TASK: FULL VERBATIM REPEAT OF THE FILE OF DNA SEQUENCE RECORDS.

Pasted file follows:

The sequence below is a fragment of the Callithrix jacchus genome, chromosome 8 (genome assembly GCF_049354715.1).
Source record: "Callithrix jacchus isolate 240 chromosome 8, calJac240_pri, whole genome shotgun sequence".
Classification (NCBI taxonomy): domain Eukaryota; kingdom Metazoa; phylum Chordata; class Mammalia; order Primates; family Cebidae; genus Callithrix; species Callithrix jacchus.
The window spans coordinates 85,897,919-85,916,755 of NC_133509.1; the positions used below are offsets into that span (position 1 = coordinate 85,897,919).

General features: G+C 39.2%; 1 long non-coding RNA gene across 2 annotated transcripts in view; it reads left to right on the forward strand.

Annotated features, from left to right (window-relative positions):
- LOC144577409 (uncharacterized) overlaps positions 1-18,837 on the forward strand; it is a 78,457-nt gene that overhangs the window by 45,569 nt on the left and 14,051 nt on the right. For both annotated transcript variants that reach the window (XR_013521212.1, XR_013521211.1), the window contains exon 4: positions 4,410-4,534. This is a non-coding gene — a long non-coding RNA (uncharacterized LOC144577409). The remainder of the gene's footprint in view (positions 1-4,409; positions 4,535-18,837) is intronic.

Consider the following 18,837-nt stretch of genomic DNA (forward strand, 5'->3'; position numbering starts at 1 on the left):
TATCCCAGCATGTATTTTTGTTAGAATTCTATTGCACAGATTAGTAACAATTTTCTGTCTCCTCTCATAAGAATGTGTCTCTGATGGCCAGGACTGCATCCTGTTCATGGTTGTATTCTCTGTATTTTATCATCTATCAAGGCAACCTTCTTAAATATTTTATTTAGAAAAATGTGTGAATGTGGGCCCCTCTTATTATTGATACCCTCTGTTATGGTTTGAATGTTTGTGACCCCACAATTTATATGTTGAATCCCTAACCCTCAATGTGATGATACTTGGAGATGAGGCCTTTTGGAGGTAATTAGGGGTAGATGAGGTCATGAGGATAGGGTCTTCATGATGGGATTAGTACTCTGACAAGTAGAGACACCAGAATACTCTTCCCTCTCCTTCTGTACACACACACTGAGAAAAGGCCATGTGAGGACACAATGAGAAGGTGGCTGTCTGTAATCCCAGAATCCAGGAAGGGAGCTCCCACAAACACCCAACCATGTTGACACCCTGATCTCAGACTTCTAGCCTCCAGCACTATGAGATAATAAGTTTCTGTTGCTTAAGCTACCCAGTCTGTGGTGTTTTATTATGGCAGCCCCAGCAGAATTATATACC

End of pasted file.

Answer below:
The sequence below is a fragment of the Callithrix jacchus genome, chromosome 8 (genome assembly GCF_049354715.1).
Source record: "Callithrix jacchus isolate 240 chromosome 8, calJac240_pri, whole genome shotgun sequence".
Classification (NCBI taxonomy): domain Eukaryota; kingdom Metazoa; phylum Chordata; class Mammalia; order Primates; family Cebidae; genus Callithrix; species Callithrix jacchus.
The window spans coordinates 85,897,919-85,916,755 of NC_133509.1; the positions used below are offsets into that span (position 1 = coordinate 85,897,919).

General features: G+C 39.2%; 1 long non-coding RNA gene across 2 annotated transcripts in view; it reads left to right on the forward strand.

Annotated features, from left to right (window-relative positions):
- LOC144577409 (uncharacterized) overlaps positions 1-18,837 on the forward strand; it is a 78,457-nt gene that overhangs the window by 45,569 nt on the left and 14,051 nt on the right. For both annotated transcript variants that reach the window (XR_013521212.1, XR_013521211.1), the window contains exon 4: positions 4,410-4,534. This is a non-coding gene — a long non-coding RNA (uncharacterized LOC144577409). The remainder of the gene's footprint in view (positions 1-4,409; positions 4,535-18,837) is intronic.

Consider the following 18,837-nt stretch of genomic DNA (forward strand, 5'->3'; position numbering starts at 1 on the left):
TATCCCAGCATGTATTTTTGTTAGAATTCTATTGCACAGATTAGTAACAATTTTCTGTCTCCTCTCATAAGAATGTGTCTCTGATGGCCAGGACTGCATCCTGTTCATGGTTGTATTCTCTGTATTTTATCATCTATCAAGGCAACCTTCTTAAATATTTTATTTAGAAAAATGTGTGAATGTGGGCCCCTCTTATTATTGATACCCTCTGTTATGGTTTGAATGTTTGTGACCCCACAATTTATATGTTGAATCCCTAACCCTCAATGTGATGATACTTGGAGATGAGGCCTTTTGGAGGTAATTAGGGGTAGATGAGGTCATGAGGATAGGGTCTTCATGATGGGATTAGTACTCTGACAAGTAGAGACACCAGAATACTCTTCCCTCTCCTTCTGTACACACACACTGAGAAAAGGCCATGTGAGGACACAATGAGAAGGTGGCTGTCTGTAATCCCAGAATCCAGGAAGGGAGCTCCCACAAACACCCAACCATGTTGACACCCTGATCTCAGACTTCTAGCCTCCAGCACTATGAGATAATAAGTTTCTGTTGCTTAAGCTACCCAGTCTGTGGTGTTTTATTATGGCAGCCCCAGCAGAATTATATACC